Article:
When Does a Child Need therapy?

There's no absolute way of knowing when a child needs therapy, but here is a way to objectively assess your child's needs.


Begin with identifying one concern. Examples of possible concerns are:

Anger/Temper     Fighting     Sadness     Low Self-esteem     School Failure     Worry     Bed Wetting     Lack of Respect     Lack of Cooperation     Shyness     Difficulty Concentrating     Perfectionism       Problems with Friends     Cries Easily

Once you have found an area of concern, answer the following 5 questions with that concern in mind.  This will help give you a picture of the problem in more detail.  Maybe it will put your mind at ease, maybe it will reassure you that you should take the next step in helping your child.

1.  How often does this behavior occur?


     -Several times a Week

     -Once a Week

     -Several Times a Month


2.  How long does this behavior last once it has started?

     -Several Minutes

     -10 to 20 Minutes

     -20 to 60 Minutes

     -More than an Hour

     -On and Off All Day

3.  How intensely does your child experience this behavior?  That is, how aware is your child of his/her own behavior?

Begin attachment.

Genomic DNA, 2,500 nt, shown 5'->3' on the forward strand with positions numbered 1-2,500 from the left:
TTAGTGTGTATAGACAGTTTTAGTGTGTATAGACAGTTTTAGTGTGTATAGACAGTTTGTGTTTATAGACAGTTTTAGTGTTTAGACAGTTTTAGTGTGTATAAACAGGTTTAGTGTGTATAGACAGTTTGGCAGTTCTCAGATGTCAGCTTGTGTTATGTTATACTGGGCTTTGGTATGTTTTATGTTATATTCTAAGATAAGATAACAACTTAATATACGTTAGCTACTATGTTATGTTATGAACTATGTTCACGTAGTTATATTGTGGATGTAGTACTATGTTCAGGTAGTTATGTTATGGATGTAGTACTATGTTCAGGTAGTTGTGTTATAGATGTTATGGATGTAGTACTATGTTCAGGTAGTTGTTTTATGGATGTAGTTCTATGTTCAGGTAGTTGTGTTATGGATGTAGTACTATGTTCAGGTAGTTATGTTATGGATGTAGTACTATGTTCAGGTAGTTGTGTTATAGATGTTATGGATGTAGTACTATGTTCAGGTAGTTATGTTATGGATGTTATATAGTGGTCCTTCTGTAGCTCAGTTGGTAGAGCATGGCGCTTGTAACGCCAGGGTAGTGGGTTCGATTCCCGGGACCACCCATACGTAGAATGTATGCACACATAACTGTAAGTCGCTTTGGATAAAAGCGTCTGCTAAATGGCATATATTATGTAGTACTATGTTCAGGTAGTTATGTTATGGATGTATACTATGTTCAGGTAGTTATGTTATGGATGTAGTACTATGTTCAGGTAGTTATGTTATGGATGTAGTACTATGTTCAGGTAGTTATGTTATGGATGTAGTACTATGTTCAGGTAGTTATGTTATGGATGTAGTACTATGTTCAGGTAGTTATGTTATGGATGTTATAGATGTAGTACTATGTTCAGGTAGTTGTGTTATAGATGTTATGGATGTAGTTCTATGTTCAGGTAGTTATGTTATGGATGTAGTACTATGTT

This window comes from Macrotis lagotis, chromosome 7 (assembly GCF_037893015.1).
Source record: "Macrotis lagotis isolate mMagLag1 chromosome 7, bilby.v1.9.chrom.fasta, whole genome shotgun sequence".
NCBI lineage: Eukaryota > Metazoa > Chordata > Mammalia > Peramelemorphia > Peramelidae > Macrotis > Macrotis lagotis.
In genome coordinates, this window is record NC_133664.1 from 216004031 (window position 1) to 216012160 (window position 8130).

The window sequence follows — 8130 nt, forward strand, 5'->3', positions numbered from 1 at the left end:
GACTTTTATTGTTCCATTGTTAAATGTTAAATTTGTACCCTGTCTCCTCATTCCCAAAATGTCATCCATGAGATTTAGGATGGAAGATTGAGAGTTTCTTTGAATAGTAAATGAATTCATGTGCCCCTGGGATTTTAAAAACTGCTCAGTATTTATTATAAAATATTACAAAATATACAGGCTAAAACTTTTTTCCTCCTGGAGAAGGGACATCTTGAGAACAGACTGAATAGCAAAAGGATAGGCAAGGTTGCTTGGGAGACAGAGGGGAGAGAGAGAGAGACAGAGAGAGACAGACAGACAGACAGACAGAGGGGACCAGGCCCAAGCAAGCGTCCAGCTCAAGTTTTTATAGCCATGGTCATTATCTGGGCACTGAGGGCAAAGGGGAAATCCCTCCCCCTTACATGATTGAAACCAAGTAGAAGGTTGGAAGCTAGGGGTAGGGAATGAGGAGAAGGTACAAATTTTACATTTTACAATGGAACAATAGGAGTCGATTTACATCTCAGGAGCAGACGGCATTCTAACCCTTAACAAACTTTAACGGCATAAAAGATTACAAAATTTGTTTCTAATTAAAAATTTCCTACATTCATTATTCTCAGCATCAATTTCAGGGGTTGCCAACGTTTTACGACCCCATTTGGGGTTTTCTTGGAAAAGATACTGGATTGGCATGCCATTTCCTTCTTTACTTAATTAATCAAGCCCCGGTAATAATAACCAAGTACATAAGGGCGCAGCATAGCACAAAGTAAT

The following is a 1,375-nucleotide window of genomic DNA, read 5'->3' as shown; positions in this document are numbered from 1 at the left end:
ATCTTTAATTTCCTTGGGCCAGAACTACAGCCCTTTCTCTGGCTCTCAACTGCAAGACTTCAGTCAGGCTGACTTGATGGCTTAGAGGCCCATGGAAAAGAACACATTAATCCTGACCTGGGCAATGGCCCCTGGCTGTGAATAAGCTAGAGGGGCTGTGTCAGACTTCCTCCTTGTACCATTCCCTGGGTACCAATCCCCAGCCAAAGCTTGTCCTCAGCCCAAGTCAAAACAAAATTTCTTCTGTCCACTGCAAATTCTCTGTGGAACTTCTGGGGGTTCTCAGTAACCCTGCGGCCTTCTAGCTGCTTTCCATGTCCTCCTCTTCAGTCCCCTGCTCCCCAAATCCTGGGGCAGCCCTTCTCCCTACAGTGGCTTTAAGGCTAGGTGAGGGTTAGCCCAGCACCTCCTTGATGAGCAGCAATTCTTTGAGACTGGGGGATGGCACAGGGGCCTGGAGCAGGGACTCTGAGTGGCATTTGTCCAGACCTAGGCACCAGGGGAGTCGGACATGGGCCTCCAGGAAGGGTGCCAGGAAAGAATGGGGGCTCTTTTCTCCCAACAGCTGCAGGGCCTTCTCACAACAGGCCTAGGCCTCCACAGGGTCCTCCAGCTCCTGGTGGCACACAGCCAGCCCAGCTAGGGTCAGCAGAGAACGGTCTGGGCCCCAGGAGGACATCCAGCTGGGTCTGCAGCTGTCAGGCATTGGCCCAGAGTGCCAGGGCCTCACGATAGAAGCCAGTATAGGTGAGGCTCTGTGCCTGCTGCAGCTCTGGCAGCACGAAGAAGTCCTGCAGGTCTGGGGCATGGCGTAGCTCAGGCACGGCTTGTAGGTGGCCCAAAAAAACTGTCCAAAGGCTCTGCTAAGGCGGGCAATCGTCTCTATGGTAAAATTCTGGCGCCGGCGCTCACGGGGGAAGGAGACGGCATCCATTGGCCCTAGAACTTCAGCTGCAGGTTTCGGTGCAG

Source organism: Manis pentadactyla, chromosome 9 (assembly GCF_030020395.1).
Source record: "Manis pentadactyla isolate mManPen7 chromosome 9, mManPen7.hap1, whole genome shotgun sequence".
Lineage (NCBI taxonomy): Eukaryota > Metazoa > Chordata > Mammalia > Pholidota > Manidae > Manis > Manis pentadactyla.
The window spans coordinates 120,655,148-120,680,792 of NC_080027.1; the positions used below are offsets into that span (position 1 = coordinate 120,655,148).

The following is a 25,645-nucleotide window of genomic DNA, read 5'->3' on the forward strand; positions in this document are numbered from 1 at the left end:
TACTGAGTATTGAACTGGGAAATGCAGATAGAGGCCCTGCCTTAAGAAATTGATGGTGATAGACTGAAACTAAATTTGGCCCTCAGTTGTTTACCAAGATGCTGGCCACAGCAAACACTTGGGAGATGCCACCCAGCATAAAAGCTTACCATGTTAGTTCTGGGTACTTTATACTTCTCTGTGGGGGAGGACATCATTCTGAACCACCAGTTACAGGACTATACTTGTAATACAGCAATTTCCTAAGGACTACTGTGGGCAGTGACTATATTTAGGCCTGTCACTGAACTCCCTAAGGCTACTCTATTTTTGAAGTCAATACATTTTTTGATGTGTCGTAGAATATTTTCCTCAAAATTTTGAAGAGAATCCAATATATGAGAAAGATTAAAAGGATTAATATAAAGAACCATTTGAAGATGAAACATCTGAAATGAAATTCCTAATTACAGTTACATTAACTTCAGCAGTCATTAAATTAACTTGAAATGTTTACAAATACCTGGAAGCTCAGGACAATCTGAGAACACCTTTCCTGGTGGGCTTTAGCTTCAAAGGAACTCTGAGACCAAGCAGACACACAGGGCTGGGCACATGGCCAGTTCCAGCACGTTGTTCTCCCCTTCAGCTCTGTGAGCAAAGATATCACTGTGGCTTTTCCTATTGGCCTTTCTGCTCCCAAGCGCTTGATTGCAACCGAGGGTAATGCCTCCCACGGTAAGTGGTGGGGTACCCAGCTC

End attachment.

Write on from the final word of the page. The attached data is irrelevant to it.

-Not at All Aware

     -Somewhat Aware but Can't Control the Behavior

     -Completely Aware and in Control

4.  Is this behavior Age-Appropriate?  To determine this, think of other children the same age as yours:  Do they act in similar ways?


     -Borderline Age-Appropriate

     -Not age-Appropriate

5.  What will happen to my child if I don't seek help?

     -This is the most difficult question because we can't know the future.  But we can see the path the child is on.  Sometimes kids grow out of things on their own.  Other times a small recurring problem, over several months or years, can turn into a severe blow to a child's sense of self or the way he or she is labeled by peers or teachers. For example, difficulty containing and expressing anger today may be a small adjustment to a new social setting such as a new classroom.  Or it may be something bigger--difficulty containing anger today may help a child develop a reputation as a trouble-maker, affecting the ability to make and keep friends, and ultimately making a child feel worthless and unlikable.  Ask yourself what this behavior will look like in 5, 10 or even 20 years.

After answering these questions, how do you feel about the concern you started with?  Does it seem a bit more normal?  Or, does it seem like a bit more of a problem?

All information contained in this site is Copyright 2014, Robin Walker.  The information here is not intended as a substitute for professional care and is not to be construed as advice.  Reproduction is prohibited without the express permission of the author.